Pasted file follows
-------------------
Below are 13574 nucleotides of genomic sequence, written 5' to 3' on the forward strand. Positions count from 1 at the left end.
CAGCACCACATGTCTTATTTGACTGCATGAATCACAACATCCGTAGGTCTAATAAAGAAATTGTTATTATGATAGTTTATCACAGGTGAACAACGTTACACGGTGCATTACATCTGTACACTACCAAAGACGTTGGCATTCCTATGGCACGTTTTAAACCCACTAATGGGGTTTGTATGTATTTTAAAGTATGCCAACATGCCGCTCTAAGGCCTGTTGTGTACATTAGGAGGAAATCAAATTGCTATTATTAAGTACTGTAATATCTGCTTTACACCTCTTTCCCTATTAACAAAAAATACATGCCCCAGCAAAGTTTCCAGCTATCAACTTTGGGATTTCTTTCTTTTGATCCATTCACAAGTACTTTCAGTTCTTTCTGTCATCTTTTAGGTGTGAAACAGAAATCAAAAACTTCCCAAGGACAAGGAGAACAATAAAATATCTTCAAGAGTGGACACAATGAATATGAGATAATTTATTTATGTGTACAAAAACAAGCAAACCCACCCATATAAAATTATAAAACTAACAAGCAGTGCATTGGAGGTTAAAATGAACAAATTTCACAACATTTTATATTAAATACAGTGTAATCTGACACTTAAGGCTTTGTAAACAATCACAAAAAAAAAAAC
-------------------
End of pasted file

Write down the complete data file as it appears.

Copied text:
Below are 13574 nucleotides of genomic sequence, written 5' to 3' on the forward strand. Positions count from 1 at the left end.
CAGCACCACATGTCTTATTTGACTGCATGAATCACAACATCCGTAGGTCTAATAAAGAAATTGTTATTATGATAGTTTATCACAGGTGAACAACGTTACACGGTGCATTACATCTGTACACTACCAAAGACGTTGGCATTCCTATGGCACGTTTTAAACCCACTAATGGGGTTTGTATGTATTTTAAAGTATGCCAACATGCCGCTCTAAGGCCTGTTGTGTACATTAGGAGGAAATCAAATTGCTATTATTAAGTACTGTAATATCTGCTTTACACCTCTTTCCCTATTAACAAAAAATACATGCCCCAGCAAAGTTTCCAGCTATCAACTTTGGGATTTCTTTCTTTTGATCCATTCACAAGTACTTTCAGTTCTTTCTGTCATCTTTTAGGTGTGAAACAGAAATCAAAAACTTCCCAAGGACAAGGAGAACAATAAAATATCTTCAAGAGTGGACACAATGAATATGAGATAATTTATTTATGTGTACAAAAACAAGCAAACCCACCCATATAAAATTATAAAACTAACAAGCAGTGCATTGGAGGTTAAAATGAACAAATTTCACAACATTTTATATTAAATACAGTGTAATCTGACACTTAAGGCTTTGTAAACAATCACAAAAAAAAAAAC